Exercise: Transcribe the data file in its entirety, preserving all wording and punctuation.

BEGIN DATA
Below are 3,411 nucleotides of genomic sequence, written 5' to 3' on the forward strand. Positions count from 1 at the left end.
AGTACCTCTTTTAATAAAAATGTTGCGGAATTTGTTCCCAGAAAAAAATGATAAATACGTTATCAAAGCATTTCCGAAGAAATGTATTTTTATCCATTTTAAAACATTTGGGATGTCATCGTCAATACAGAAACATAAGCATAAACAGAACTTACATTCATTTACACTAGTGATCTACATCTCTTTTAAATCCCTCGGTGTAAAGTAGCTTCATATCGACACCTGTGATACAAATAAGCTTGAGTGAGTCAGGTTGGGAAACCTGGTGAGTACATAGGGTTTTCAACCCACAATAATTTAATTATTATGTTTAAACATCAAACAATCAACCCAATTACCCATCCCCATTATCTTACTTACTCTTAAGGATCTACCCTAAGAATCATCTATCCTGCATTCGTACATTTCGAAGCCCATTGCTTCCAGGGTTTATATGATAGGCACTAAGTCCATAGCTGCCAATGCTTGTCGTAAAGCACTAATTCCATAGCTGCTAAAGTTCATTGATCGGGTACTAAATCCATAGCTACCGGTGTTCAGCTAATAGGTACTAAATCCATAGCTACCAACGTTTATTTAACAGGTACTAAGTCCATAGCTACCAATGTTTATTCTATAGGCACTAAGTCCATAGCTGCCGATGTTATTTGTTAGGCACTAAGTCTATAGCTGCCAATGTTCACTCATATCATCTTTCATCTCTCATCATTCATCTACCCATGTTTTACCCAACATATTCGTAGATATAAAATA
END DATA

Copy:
Below are 3,411 nucleotides of genomic sequence, written 5' to 3' on the forward strand. Positions count from 1 at the left end.
AGTACCTCTTTTAATAAAAATGTTGCGGAATTTGTTCCCAGAAAAAAATGATAAATACGTTATCAAAGCATTTCCGAAGAAATGTATTTTTATCCATTTTAAAACATTTGGGATGTCATCGTCAATACAGAAACATAAGCATAAACAGAACTTACATTCATTTACACTAGTGATCTACATCTCTTTTAAATCCCTCGGTGTAAAGTAGCTTCATATCGACACCTGTGATACAAATAAGCTTGAGTGAGTCAGGTTGGGAAACCTGGTGAGTACATAGGGTTTTCAACCCACAATAATTTAATTATTATGTTTAAACATCAAACAATCAACCCAATTACCCATCCCCATTATCTTACTTACTCTTAAGGATCTACCCTAAGAATCATCTATCCTGCATTCGTACATTTCGAAGCCCATTGCTTCCAGGGTTTATATGATAGGCACTAAGTCCATAGCTGCCAATGCTTGTCGTAAAGCACTAATTCCATAGCTGCTAAAGTTCATTGATCGGGTACTAAATCCATAGCTACCGGTGTTCAGCTAATAGGTACTAAATCCATAGCTACCAACGTTTATTTAACAGGTACTAAGTCCATAGCTACCAATGTTTATTCTATAGGCACTAAGTCCATAGCTGCCGATGTTATTTGTTAGGCACTAAGTCTATAGCTGCCAATGTTCACTCATATCATCTTTCATCTCTCATCATTCATCTACCCATGTTTTACCCAACATATTCGTAGATATAAAATA